As we get closer to defeating the coronavirus pandemic, the U.S. Food and Drug Administration is releasing new information regarding the Pfizer vaccine, which is already being distributed by the United Kingdom. In a safety report, the FDA says the drug developed by Pfizer and its partner BioNTech is both safe and effective against COVID-19.
This is in the lead-up to the FDA’s Vaccine Advisory Committee Meeting on December 10th when a group of epidemiologists and infectious disease experts will convene to discuss whether the drug should be granted an emergency use authorization (EUA).
Based on the new safety report released by the FDA, it’s looking more likely that the Pfizer vaccine will receive an EUA, which means the first doses will start going out in the next few weeks.
A Positive Sign for the Pfizer Vaccine
On Tuesday morning, the FDA released its review of the vaccine in a briefing document, which will be the basis for discussion during the Vaccine Advisory Committee meeting. The report shows that the drug is both safe and effective after going through a long series of clinical trials involving tens of thousands of patients.
Right behind Pfizer, Moderna has also issued promising safety data regarding its vaccine. The FDA Vaccine Advisory Committee will meet on December 17th to discuss the merits of the Moderna vaccine, which could also be made available by the end of the year, if approved for an EUA.
Both the Pfizer and Moderna vaccines use what’s known as messenger RNA to prevent an infection from taking root in the body. The drug contains a special genetic code that contains instructions for defeating the virus. Our bodies will then make a specific protein, the same spike protein that’s attached to the coronavirus. This new protein will create antibodies that will fight off infection, thus preventing serious illness and reducing the chances of infected individuals passing the virus onto others.
This isn’t the same as your yearly flu shot. When getting vaccinated for the flu, the body receives a weakened form of the virus, so it can produce antibodies and protect itself from possible infection. The vaccines developed by Pfizer and Moderna do not contain a weakened form of the coronavirus, just a special form of instructions for defeating it. That means it is impossible to get the virus from taking the vaccine.
The messenger RNA formula has its benefits, according to Dr. Hana El Sahly, who is overseeing the ongoing clinical trial for Moderna’s vaccine candidate. Instead of having to grow the virus in a lab and inoculate it before putting it in a drug, as is the case with the yearly flu shot, messenger RNA can be produced quickly.
“The attractiveness of it is the speed with which it can be manufactured once we know the sequence of the virus,” said Dr. Hana El Sahly.
In case you were wondering, the first shot only gives patients partial protection from the virus.
“The second dose is absolutely critical to bring the majority of individuals who would receive this vaccine above threshold levels needed in terms of protection,” says Deborah Fuller, a microbiologist and vaccine developer at the University of Washington.
What About Side Effects?
Thousands of people in the U.S. have already received the vaccine as part of the clinical trial process. Both the Pfizer and Moderna vaccines must be administered in two doses, with the second shot coming three weeks after the first. Some have reported side effects after getting the second shot, but they tend to be mild or resolve themselves after a day or two.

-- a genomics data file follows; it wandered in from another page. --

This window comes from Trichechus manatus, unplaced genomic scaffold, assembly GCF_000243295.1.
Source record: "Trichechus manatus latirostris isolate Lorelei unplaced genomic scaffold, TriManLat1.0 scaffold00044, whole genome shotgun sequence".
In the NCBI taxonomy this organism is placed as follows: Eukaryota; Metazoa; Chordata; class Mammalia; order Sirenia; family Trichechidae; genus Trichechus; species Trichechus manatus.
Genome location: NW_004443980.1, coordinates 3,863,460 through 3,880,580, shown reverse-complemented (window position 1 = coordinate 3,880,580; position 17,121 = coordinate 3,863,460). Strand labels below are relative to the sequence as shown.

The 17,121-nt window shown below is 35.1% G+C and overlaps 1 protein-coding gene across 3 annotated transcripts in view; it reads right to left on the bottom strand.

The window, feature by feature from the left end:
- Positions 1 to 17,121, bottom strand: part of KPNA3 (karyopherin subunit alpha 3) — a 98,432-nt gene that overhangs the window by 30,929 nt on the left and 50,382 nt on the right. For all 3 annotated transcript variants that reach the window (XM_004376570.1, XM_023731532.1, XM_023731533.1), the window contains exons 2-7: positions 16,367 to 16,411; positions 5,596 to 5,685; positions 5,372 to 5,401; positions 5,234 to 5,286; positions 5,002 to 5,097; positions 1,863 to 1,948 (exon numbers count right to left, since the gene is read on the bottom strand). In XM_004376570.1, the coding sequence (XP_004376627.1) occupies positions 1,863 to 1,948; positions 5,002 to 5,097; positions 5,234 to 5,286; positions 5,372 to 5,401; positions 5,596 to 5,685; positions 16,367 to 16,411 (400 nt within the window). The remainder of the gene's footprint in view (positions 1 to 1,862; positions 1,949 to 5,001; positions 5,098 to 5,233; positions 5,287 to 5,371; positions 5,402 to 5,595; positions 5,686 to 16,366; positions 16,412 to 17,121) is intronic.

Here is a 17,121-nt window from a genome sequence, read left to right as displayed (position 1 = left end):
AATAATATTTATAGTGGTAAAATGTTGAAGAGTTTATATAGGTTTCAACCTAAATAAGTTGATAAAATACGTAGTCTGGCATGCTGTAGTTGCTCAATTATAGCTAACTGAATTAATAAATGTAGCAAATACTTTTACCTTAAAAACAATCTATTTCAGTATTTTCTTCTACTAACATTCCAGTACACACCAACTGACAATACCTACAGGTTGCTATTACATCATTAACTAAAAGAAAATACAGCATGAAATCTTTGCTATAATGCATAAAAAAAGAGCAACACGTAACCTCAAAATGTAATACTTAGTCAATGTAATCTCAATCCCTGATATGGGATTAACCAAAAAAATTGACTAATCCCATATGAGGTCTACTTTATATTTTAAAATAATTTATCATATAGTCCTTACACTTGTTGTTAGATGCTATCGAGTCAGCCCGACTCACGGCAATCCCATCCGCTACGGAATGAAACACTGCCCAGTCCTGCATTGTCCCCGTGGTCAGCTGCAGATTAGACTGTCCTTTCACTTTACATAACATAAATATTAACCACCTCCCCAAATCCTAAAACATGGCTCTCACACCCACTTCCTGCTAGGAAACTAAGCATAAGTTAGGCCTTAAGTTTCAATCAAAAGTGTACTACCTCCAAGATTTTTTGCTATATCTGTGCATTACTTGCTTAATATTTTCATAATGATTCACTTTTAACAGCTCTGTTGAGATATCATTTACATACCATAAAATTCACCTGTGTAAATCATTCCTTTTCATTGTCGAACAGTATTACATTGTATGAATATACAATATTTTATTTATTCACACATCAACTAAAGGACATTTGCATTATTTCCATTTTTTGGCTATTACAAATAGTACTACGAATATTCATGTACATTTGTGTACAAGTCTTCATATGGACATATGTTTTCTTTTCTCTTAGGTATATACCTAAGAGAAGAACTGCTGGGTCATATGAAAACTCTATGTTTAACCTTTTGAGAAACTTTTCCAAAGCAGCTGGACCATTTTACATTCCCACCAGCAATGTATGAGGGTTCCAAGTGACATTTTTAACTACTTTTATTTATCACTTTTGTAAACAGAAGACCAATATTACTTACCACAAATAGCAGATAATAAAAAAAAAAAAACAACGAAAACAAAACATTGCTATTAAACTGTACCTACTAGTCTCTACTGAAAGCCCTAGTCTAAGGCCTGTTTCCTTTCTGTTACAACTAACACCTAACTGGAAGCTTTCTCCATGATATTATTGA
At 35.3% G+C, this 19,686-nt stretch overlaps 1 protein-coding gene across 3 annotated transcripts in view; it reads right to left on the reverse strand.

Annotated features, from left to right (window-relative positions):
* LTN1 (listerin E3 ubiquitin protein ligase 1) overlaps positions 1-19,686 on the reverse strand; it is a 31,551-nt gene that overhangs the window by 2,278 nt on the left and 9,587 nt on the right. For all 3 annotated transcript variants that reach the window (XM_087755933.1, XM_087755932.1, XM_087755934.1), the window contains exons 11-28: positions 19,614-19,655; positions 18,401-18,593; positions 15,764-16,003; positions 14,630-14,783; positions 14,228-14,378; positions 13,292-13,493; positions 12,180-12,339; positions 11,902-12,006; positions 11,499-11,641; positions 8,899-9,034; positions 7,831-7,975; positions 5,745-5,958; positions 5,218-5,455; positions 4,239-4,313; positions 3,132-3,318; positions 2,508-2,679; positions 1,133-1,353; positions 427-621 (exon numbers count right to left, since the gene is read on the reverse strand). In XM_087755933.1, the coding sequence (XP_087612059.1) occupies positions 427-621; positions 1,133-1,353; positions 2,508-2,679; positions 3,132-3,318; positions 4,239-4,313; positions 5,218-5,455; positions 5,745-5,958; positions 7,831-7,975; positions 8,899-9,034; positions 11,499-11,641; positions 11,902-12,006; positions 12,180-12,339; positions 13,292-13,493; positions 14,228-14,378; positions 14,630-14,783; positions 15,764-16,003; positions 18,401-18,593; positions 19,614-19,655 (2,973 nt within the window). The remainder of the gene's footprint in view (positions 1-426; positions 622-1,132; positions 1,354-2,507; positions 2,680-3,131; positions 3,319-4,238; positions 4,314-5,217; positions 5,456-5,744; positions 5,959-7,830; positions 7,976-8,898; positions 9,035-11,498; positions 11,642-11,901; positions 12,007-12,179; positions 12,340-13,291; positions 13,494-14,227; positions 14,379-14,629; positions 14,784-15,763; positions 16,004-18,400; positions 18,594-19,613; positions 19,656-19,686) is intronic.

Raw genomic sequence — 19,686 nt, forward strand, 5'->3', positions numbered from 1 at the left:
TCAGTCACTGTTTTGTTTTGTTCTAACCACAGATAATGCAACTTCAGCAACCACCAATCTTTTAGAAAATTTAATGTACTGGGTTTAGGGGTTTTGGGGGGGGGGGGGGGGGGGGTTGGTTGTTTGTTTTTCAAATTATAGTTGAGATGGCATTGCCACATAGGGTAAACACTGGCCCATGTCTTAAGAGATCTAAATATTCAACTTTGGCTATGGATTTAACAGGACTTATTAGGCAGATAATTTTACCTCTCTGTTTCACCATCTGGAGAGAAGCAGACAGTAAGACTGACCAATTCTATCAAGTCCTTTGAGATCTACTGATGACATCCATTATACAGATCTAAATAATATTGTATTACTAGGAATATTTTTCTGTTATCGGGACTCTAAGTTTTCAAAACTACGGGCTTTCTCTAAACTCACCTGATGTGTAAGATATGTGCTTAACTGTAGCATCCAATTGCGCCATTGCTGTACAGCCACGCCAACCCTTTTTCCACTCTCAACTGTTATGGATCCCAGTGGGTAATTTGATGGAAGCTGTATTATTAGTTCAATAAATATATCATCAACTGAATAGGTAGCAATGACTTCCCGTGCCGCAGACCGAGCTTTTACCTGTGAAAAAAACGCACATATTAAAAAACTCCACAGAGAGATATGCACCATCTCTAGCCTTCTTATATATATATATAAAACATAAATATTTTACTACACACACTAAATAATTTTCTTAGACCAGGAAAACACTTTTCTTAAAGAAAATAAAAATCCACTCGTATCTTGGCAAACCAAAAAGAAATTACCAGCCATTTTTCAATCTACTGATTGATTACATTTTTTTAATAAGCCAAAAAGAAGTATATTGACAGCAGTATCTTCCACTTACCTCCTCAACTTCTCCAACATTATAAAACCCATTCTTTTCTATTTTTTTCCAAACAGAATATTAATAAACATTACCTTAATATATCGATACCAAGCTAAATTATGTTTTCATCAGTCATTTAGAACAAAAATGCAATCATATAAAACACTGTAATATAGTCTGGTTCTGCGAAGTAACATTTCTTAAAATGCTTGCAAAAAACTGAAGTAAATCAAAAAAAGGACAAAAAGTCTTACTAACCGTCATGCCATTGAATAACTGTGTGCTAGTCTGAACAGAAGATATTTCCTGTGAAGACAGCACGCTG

Common side effects after getting the second shot including headaches, muscle stiffness, and fatigue.
In the new safety report, the FDA acknowledges that these types of side effects are common; however, there are “no specific safety concerns identified that would preclude issuance of an EUA.”
Most vaccines come with side effects, so this isn’t anything new. Preliminary safety data shows these effects can be more pronounced in people under the age of 55.
However, serious adverse reactions tend to be rare. Among people aged 18 to 55 who received the Pfizer vaccine, just 4.6% reported severe fatigue after getting their second injection, and 3.2% had severe headaches. For those under the age of 55 who participated in the clinical trial, 2.8% reported severe fatigue, 0.5% experienced severe headaches after the second dose, and 10.9% had a fever.
Experts say most people won’t experience a severe allergic reaction after taking the drug; however, health officials in the U.K. recently told doctors that anyone with a history of significant allergic reactions to a vaccine, medicine, or food shouldn’t receive the Pfizer-BioNTech vaccine, as it may lead to an allergic reaction.
Based on the latest safety data and historical precedent, the Pfizer vaccine is unlikely to cause long-term side-effects. Those that have experienced side-effects say they cleared up within just a few days. Some with severe fever, headache, and muscle stiffness received medications and their symptoms cleared up quickly.
The safety report also shows that these trends hold up regardless of the patient’s age, race, ethnicity, or background, which should help put the concerns of your patients at ease.
Federal regulators have no shortage of safety data to draw from. We will get the FDA’s final verdict on the drug tomorrow, December 10th. If it gets the green light, the first doses will be headed out in the U.S. soon.